The Cariboo Regional District will add its voice to growing opposition to Greyhound’s proposal to reduce service levels in the Cariboo Chilcotin region.
Area B director Heloise Dixon-Warren said she ships regularly with Greyhound. When she’s arranging shipping she talks to Greyhound Canada, but when it’s time to pay the bills she has to talk to somebody in Texas.
“My experience with Greyhound is that I don’t think they understand what rural transportation networks actually are,” Dixon Warren said, adding it’s important to oppose reduction in service.
Quesnel Mayor Mary Sjostrom said her main concern is available transportation for university students travelling back and forth because as a region, the bus is the only mode of public transportation.
“Let’s try not to lose it. We should support it and speak up so we won’t lose it,” she said.
The proposed cutback from three to two buses is perhaps because Greyhound doesn’t have the ridership, suggested Area F director Joan Sorley.
“I don’t want to say we need the service if we really don’t need it, and maybe two times a day is plenty,” Sorley said.
100 Mile House mayor Mitch Campsall said if Greyhound was getting the ridership it wouldn’t be cutting the service.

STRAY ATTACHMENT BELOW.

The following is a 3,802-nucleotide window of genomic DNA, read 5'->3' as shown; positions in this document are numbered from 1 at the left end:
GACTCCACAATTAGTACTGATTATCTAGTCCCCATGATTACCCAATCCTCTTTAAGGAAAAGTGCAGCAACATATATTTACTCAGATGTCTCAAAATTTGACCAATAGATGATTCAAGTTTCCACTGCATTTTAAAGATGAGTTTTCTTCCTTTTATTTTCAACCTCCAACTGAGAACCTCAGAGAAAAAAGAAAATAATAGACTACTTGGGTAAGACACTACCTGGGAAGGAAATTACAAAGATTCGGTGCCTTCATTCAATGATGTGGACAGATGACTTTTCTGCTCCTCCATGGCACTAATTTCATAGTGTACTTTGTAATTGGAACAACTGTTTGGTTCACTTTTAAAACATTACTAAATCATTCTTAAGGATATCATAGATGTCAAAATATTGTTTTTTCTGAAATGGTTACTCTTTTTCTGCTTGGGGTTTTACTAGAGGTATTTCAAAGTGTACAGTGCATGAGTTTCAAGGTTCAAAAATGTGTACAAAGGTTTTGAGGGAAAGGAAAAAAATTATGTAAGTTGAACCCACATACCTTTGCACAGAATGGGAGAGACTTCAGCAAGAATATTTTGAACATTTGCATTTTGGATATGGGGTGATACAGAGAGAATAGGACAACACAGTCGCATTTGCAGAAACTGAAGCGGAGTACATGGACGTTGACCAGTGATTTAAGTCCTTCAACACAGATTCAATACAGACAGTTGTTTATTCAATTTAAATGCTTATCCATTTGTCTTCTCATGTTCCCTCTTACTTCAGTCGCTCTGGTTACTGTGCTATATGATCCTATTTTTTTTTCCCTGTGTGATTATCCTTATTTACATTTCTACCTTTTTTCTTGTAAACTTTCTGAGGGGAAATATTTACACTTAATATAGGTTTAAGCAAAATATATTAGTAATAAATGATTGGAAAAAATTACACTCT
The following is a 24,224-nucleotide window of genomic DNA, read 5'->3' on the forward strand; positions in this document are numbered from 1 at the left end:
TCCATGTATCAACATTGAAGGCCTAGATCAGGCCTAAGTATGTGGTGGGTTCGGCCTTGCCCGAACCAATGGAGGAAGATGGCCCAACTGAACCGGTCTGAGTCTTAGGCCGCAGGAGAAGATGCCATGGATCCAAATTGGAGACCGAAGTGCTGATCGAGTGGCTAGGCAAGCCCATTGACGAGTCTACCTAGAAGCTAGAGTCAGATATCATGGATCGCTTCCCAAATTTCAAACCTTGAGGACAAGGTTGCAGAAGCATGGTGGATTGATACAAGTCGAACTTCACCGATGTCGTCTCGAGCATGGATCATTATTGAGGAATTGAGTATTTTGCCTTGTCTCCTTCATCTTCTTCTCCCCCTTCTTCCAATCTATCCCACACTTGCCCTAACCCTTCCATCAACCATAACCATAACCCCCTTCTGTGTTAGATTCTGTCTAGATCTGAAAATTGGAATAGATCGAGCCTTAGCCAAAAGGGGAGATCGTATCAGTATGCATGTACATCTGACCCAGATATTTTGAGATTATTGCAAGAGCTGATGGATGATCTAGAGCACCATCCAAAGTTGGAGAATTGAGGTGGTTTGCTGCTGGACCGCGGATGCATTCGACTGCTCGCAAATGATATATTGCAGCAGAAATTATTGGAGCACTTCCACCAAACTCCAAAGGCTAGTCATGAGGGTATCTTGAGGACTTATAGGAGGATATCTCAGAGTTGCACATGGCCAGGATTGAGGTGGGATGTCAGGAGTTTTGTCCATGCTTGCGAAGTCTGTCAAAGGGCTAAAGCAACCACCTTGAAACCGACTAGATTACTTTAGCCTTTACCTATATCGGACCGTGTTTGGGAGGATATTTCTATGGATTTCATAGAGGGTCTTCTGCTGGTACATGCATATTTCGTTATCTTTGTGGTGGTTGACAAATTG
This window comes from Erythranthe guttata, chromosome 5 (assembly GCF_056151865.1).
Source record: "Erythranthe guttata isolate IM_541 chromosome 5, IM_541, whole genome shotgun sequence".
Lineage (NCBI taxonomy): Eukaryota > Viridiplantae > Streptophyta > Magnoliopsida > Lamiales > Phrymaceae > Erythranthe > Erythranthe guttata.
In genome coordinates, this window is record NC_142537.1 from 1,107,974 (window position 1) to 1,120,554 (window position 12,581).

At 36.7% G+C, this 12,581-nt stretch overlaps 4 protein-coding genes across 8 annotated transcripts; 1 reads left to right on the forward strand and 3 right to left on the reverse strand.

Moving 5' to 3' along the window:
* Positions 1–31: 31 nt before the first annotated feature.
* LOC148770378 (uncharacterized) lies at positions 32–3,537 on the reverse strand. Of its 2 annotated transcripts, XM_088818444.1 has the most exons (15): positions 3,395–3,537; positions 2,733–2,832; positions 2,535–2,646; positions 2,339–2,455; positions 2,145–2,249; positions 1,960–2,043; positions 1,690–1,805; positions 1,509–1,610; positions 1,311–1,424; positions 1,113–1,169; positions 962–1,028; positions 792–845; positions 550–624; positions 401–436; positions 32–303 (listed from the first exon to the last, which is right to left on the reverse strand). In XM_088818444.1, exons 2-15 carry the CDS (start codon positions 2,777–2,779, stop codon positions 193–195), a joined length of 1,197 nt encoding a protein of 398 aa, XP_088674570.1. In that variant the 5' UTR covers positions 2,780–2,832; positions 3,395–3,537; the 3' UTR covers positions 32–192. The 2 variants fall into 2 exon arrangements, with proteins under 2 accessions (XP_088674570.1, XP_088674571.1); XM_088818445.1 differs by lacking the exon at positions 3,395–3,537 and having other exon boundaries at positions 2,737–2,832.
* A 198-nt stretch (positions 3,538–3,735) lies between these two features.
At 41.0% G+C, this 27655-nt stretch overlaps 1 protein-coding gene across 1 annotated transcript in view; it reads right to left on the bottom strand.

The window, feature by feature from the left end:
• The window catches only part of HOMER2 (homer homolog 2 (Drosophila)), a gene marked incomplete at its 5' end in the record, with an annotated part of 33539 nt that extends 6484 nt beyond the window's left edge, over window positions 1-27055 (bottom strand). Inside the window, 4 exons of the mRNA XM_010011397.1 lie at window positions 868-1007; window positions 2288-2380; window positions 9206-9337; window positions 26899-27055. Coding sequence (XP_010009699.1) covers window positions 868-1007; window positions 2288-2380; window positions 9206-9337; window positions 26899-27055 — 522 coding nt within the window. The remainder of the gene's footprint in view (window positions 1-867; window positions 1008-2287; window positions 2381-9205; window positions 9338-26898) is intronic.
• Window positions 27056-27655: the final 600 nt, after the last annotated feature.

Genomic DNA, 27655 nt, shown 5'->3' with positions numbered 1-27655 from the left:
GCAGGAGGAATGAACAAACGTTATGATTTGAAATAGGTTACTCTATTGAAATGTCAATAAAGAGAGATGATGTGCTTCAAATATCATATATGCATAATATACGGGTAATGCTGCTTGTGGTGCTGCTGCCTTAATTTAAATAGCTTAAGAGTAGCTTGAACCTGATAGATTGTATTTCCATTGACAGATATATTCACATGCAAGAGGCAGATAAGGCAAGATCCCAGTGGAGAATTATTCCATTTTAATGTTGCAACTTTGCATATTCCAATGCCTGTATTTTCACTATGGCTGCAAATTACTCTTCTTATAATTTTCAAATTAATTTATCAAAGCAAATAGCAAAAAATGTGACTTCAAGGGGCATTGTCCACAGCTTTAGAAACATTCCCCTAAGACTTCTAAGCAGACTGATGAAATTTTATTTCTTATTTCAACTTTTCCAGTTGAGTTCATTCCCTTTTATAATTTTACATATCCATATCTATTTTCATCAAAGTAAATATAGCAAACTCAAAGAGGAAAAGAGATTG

“Obviously they’re not making money on this run. In our area if having two buses a day going both ways isn’t enough, then knowing Greyhound, they will put another one on or transport people by taxi to the next destination,” Campsall said.
“They do a good job, I’ve had lots of service, and if they aren’t making money how can you force a corporation to do something to lose money?”
Sjostrom agreed the CRD can’t tell Greyhound to lose money, but said the board can object to the depletion of service.
“That’s what we’re doing. If we don’t say anything then I don’t think we’re doing the job of local government leaders if we don’t try and protect the services of people that will be affected,” she said.
Area H director Margo Wagner added there is no other regional public transport.
“There are no trains in a lot of the areas. Even for backpackers, this is one of the only ways of getting up here,” Wagner said, adding that First Nations use the Greyhound frequently and for many it’s the only means of transportation.